For more information, please see:
Award Period: 2021-2023 Award Amount: $174,187
Bayesian Models for Cash Rents by Agricultural Practice
IPA Agreement with USDA
US Dept. of Agriculture
Award Period: 2020-2021 Award Amount: $149,574
Bayesian nonignorable nonresponse and selection models for small areas
Award Period: 2015-2021 Award Amount: $35,000
Data Sciences, AI and Machine Learning for Army Applications
Army Research Lab (ARL)
This project is focused on research in several disciplines from material science to data science and statistics to support the missions of the Aviation & Missile Center Technology Development Directorate. Our aim is to provide sound statistical and data science methodologies and data analysis for their research development and applications. The project is a two-year grant totaling $854,000 awarded to PI Prof. Rundensteiner, and Co-PIs Profs. Zou, Emdad, Zhang, and Kong.
Award Period: 2019-2021 Award Amount: $854,000
NRT-HDR: Data Driven Sustainable Engineering for a Circular Economy
National Science Foundation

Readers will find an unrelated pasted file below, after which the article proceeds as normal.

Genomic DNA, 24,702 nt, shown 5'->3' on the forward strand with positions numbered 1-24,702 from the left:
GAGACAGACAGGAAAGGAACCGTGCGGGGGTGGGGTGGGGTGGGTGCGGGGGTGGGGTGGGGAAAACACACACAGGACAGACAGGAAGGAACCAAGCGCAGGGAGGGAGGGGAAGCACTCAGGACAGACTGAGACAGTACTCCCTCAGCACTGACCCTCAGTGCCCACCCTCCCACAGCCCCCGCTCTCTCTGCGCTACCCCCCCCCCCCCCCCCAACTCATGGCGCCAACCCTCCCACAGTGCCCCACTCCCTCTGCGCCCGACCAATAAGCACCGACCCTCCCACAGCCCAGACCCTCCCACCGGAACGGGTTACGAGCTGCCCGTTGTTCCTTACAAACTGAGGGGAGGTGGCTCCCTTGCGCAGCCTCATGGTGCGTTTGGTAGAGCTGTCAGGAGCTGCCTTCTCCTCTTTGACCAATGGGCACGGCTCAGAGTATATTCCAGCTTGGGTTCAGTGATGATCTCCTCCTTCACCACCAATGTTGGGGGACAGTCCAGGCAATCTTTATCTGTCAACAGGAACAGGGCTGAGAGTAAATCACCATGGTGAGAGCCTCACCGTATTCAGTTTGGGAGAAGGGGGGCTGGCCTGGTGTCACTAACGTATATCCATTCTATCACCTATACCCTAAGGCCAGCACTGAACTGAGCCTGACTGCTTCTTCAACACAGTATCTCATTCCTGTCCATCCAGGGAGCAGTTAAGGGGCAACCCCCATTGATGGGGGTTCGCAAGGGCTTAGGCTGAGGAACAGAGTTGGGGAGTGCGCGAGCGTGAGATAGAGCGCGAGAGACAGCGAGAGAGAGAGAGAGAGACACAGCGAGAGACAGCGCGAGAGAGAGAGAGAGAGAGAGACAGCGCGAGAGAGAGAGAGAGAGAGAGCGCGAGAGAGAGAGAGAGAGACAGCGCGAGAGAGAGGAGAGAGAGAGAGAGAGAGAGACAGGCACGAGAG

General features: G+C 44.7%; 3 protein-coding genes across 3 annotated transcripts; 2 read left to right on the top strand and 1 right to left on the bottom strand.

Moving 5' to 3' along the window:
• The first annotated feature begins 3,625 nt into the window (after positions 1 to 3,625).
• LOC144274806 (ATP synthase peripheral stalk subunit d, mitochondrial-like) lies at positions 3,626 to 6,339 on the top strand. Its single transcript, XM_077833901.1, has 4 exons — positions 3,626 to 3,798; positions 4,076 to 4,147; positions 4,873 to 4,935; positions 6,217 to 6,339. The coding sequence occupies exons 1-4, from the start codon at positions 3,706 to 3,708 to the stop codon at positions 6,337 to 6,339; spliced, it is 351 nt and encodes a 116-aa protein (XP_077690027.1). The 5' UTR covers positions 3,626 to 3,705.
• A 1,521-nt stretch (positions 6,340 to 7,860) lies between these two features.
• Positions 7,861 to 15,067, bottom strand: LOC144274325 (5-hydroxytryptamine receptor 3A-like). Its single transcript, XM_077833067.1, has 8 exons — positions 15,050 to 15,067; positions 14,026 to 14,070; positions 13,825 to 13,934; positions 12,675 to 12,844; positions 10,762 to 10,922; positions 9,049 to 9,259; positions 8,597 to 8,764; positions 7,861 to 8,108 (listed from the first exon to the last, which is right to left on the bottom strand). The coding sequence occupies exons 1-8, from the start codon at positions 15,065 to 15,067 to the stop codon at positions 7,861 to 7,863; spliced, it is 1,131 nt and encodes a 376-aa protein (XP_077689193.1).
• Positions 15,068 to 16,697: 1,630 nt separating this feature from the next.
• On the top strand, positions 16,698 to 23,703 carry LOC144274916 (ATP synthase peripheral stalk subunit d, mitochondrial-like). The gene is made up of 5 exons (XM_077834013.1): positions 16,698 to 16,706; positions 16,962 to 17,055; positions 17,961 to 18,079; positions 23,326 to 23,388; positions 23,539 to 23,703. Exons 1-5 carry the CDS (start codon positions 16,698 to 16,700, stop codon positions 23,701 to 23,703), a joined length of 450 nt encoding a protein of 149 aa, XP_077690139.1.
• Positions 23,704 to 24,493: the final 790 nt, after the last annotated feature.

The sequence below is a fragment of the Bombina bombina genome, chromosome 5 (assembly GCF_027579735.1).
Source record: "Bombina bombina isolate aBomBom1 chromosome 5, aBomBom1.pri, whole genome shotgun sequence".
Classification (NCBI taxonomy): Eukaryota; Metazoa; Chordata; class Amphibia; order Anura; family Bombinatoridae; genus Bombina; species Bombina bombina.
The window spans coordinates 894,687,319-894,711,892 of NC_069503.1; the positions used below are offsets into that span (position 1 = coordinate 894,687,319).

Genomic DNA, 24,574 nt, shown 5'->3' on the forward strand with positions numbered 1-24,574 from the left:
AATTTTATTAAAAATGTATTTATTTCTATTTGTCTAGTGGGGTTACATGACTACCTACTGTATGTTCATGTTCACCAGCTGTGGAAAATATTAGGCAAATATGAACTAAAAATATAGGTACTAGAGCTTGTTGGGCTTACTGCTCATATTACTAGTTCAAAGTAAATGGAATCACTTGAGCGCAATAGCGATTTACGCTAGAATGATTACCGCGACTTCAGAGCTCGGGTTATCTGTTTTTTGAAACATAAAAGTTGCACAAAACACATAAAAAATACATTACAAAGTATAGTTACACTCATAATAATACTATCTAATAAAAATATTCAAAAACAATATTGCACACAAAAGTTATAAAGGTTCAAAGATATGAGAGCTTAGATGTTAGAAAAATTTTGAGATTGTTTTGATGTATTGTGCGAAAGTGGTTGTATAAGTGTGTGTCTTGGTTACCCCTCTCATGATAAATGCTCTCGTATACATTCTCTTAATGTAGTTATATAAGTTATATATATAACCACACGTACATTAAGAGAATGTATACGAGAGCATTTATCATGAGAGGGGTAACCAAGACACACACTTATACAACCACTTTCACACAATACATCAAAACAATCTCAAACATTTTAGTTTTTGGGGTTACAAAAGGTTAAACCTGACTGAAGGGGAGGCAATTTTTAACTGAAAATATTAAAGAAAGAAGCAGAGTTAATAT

This project is focused on training graduate students in disciplines from chemical science to data sciences to advance and support the future of circular economies. Our aim is to produce students versed in data-driven sustainable engineering that can have an impact on society. The project is a five-year traineeship grant totaling $2,999,289 awarded to PI Prof. Rundensteiner, and Co-Pis Profs. Paffenroth, Titova, Timko, and Deskins. For more information on this award, please visit https://www.nsf.gov/awardsearch/showAward?AWD_ID=2021871
Award Period: 9/1/2020 - 8/31/2025 Award Amount: $2,999,289
Modeling the dynamics of spindle behavior in cells with supernumerary centrosomes